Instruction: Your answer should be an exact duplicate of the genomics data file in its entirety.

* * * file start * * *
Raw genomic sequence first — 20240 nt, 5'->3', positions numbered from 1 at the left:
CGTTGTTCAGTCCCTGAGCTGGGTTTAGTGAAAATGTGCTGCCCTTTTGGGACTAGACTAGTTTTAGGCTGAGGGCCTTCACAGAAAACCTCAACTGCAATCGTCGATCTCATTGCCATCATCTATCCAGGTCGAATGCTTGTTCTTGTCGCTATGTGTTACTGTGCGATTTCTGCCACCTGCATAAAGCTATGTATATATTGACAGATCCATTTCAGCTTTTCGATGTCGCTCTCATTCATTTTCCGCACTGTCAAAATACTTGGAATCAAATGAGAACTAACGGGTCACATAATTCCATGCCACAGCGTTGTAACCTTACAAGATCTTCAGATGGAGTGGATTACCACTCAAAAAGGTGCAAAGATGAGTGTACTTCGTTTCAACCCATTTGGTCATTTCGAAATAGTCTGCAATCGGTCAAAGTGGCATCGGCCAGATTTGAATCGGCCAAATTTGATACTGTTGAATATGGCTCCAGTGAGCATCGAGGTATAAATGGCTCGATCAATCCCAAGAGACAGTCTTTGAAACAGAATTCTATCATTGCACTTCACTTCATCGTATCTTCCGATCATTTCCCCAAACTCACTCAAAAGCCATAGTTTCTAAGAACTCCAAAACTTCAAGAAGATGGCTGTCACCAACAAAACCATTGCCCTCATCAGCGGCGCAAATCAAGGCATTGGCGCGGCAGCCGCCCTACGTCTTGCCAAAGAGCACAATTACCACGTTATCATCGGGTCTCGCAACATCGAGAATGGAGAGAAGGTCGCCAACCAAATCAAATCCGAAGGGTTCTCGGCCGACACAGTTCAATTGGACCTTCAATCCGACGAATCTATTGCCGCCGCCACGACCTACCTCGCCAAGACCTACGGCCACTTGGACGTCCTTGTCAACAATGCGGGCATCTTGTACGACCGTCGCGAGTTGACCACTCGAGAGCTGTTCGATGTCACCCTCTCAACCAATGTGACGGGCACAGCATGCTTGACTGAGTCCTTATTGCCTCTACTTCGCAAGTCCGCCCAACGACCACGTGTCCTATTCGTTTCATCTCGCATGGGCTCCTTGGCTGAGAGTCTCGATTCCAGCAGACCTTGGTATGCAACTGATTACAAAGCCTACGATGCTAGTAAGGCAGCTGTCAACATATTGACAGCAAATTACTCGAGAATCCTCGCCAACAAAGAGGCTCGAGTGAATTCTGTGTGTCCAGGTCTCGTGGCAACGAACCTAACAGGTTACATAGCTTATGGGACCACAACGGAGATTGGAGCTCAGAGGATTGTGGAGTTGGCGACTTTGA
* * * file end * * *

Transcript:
Raw genomic sequence first — 20240 nt, 5'->3', positions numbered from 1 at the left:
CGTTGTTCAGTCCCTGAGCTGGGTTTAGTGAAAATGTGCTGCCCTTTTGGGACTAGACTAGTTTTAGGCTGAGGGCCTTCACAGAAAACCTCAACTGCAATCGTCGATCTCATTGCCATCATCTATCCAGGTCGAATGCTTGTTCTTGTCGCTATGTGTTACTGTGCGATTTCTGCCACCTGCATAAAGCTATGTATATATTGACAGATCCATTTCAGCTTTTCGATGTCGCTCTCATTCATTTTCCGCACTGTCAAAATACTTGGAATCAAATGAGAACTAACGGGTCACATAATTCCATGCCACAGCGTTGTAACCTTACAAGATCTTCAGATGGAGTGGATTACCACTCAAAAAGGTGCAAAGATGAGTGTACTTCGTTTCAACCCATTTGGTCATTTCGAAATAGTCTGCAATCGGTCAAAGTGGCATCGGCCAGATTTGAATCGGCCAAATTTGATACTGTTGAATATGGCTCCAGTGAGCATCGAGGTATAAATGGCTCGATCAATCCCAAGAGACAGTCTTTGAAACAGAATTCTATCATTGCACTTCACTTCATCGTATCTTCCGATCATTTCCCCAAACTCACTCAAAAGCCATAGTTTCTAAGAACTCCAAAACTTCAAGAAGATGGCTGTCACCAACAAAACCATTGCCCTCATCAGCGGCGCAAATCAAGGCATTGGCGCGGCAGCCGCCCTACGTCTTGCCAAAGAGCACAATTACCACGTTATCATCGGGTCTCGCAACATCGAGAATGGAGAGAAGGTCGCCAACCAAATCAAATCCGAAGGGTTCTCGGCCGACACAGTTCAATTGGACCTTCAATCCGACGAATCTATTGCCGCCGCCACGACCTACCTCGCCAAGACCTACGGCCACTTGGACGTCCTTGTCAACAATGCGGGCATCTTGTACGACCGTCGCGAGTTGACCACTCGAGAGCTGTTCGATGTCACCCTCTCAACCAATGTGACGGGCACAGCATGCTTGACTGAGTCCTTATTGCCTCTACTTCGCAAGTCCGCCCAACGACCACGTGTCCTATTCGTTTCATCTCGCATGGGCTCCTTGGCTGAGAGTCTCGATTCCAGCAGACCTTGGTATGCAACTGATTACAAAGCCTACGATGCTAGTAAGGCAGCTGTCAACATATTGACAGCAAATTACTCGAGAATCCTCGCCAACAAAGAGGCTCGAGTGAATTCTGTGTGTCCAGGTCTCGTGGCAACGAACCTAACAGGTTACATAGCTTATGGGACCACAACGGAGATTGGAGCTCAGAGGATTGTGGAGTTGGCGACTTTGA